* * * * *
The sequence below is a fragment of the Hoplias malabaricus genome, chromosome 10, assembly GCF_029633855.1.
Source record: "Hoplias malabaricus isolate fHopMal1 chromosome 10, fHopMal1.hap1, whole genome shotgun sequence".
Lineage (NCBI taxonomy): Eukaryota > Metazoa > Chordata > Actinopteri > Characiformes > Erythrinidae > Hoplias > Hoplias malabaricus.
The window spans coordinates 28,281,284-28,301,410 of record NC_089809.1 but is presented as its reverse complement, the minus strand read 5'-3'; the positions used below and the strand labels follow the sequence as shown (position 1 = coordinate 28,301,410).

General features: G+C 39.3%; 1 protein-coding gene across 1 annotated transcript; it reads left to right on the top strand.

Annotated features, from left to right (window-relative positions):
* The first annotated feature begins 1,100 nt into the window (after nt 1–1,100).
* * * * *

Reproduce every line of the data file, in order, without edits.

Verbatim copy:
The sequence below is a fragment of the Hoplias malabaricus genome, chromosome 10, assembly GCF_029633855.1.
Source record: "Hoplias malabaricus isolate fHopMal1 chromosome 10, fHopMal1.hap1, whole genome shotgun sequence".
Lineage (NCBI taxonomy): Eukaryota > Metazoa > Chordata > Actinopteri > Characiformes > Erythrinidae > Hoplias > Hoplias malabaricus.
The window spans coordinates 28,281,284-28,301,410 of record NC_089809.1 but is presented as its reverse complement, the minus strand read 5'-3'; the positions used below and the strand labels follow the sequence as shown (position 1 = coordinate 28,301,410).

General features: G+C 39.3%; 1 protein-coding gene across 1 annotated transcript; it reads left to right on the top strand.

Annotated features, from left to right (window-relative positions):
* The first annotated feature begins 1,100 nt into the window (after nt 1–1,100).